Tuesday, January 4, 2011

When you drove in here, did you notice a sign out in front that said, "Dead African-American storage"?

In celebration of the release of the long-withheld Mark Twain autobiography, NewSouth Books is publishing a new edition of Huckleberry Finn and Tom Sawyer.

And taking out all the "racial epithets".

All uses of the word "nigger" will be replaced with "slave", and uses of the word "Injun" will be removed altogether.  So "Nigger Jim" will now be "Slave Jim", and I guess "Injun Joe" will be referred to as..."Joe".

Jesus Fucking Wept.

OK, let me get this clear - it is bad to call someone a nigger.  It's the nuclear weapons of insults.  It is to black people what "Cunt" is to women, and "Liberal" is to liberals.  I get that, and I'm not arguing it.  I'm also not going to the tired "How come THEY can use the word and WE can't?" because it's as stupid as the overreaction to the word. 

Like all words, depending on where it is used, it has different meanings.  It is used with different intent in different situations.  In the vast number of uses by white people in everyday situations, it is intended to mean "person who I hate, and want to hurt as quickly as possible, and will go to the obvious physical characteristics to effect this injury".  And that's bad. 

But now let's look at fiction, also known as "pretend". In the vast, VAST number of cases, when a character uses said pejorative, it says far more about the character than the person to whom it's being said.  It's a shortcut, like (alas) putting a comic book in a person's hands implied simple-mindedness.  And it's done on purpose, expressly to make that point. In the films of Spike Lee  and Quentin Tarantino, it's used in both the negative and "colloquial" sense, and in nearly every case, it's easy to tell how it's intended by the tone, situation and characters involved.  Now some may complain that QT drops the N-bombs a bit too often, but his friends and castmembers are happy to relate that he doesn't "mean it".

It's called context.  When talking to a person, it's usually easy to tell how a statement is meant, be it as a joke, a serious comment or a wry observation on life.  It is, admittedly, far easier to misunderstand the printed word, as the visual and verbal clues we use in conversation are gone.  It's the reason we are reduced to adding acronymic codicils to our internet ramblings in the form of little smiley faces and short code phrases that if one tried to pronounce them, would sound like they are choking on a peach pit.  So one must take a moment to try to discern the intent of a writer, usually based on other examples of their writing, interviews, analyses of their work, and in many cases, the paragraphs at the end of each summary in the Cliff Notes.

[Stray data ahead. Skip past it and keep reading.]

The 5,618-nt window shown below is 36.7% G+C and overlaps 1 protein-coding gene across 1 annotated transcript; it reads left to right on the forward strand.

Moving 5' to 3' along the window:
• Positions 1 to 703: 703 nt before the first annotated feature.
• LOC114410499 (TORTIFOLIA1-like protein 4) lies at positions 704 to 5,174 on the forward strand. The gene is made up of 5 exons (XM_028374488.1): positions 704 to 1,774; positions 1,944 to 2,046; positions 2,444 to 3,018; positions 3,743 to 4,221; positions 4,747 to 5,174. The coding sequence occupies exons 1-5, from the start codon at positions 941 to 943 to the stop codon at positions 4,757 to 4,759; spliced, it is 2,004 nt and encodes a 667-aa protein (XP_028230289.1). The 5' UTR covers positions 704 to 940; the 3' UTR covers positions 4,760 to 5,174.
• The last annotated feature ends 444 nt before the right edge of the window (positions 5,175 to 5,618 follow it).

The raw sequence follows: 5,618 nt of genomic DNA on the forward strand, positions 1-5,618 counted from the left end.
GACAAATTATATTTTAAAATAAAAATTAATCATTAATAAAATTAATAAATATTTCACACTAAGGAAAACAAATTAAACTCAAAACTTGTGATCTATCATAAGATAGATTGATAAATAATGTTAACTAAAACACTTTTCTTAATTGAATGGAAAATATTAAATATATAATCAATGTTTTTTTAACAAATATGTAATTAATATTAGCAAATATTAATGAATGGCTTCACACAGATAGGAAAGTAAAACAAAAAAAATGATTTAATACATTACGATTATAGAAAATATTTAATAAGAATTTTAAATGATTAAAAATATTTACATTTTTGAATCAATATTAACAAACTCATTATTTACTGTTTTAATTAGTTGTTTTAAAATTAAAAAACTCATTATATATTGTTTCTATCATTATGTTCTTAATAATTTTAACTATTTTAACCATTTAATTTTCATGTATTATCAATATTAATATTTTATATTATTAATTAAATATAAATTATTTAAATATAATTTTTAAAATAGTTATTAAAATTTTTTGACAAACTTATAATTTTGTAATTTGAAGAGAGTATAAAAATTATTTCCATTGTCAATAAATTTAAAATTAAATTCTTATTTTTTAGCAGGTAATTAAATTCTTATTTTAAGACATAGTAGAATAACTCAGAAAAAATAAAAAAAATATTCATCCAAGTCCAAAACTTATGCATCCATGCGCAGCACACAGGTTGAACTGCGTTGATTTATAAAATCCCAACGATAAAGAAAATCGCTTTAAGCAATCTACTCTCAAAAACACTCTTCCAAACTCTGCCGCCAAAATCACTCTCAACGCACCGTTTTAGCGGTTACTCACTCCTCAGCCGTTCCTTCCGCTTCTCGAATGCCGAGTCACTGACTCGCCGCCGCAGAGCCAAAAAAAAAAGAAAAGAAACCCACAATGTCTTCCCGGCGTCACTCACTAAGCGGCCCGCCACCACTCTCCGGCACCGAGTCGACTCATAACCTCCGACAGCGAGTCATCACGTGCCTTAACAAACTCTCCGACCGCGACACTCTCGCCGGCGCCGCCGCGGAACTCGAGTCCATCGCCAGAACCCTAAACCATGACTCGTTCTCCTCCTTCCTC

So in the case of Huck Finn, the argument is that is an impressionable young person were to read the book in an unsupervised environment, such flagrant use of the terms may give them the mistaken impression that they are okay to use.  And that might hold water, if there was a single person under the age of forty who would willingly read Huck Finn on his own, ever.  It is now a book which is read, grudgingly, in school, where there is a teacher at the front of the room, whose job it is to tell the little kiddos what they just read is about.  It is that point that they can be told the following:

The book is over a century old.  In said antediluvian times, such words were used commonly, right or wrong.

The author users the term to throw a harsh light on the fact that people of the time saw black people, slaves or no, as sub-human, a mindset with which he disagreed.  Example, the following snippet:

Anyone hurt?
Nope. Killed a nigger tho.

Right there, the mindset is crystallized.  Black people weren't even seen as human.  And by seeing/reading it, your reaction is meant to be "That ain't right".  "Slave" Jim is the smartest person in the book.  He's the HERO of the book.  The BLACK guy is played as better, smarter and more caring than anyone else in the book.  Before it became a trope that Spike Lee named "The Magic Negro", Twain did something groundbreaking. 

And I suggest that the people planning this new edition don't get that.  Or more correctly, fear that OTHER people won't get that.  It's a common tack to take; "I'm not offended by this thing, but I'm speaking up for the others who ARE, but can't or won't speak out."

And to a degree, they're right, but only because they don't try to "get it".  With no examples that I can think of, there has never been a protest about Huck Finn or any other literary (or filmic) work  by people who have actually read or seen it.  They are almost from people who hear about said work, assume they know what they're about, and go from there. 

Context is the pot in which all the ingredients mix and form a whole.  Most people never get to the pot, because they fly off the handle.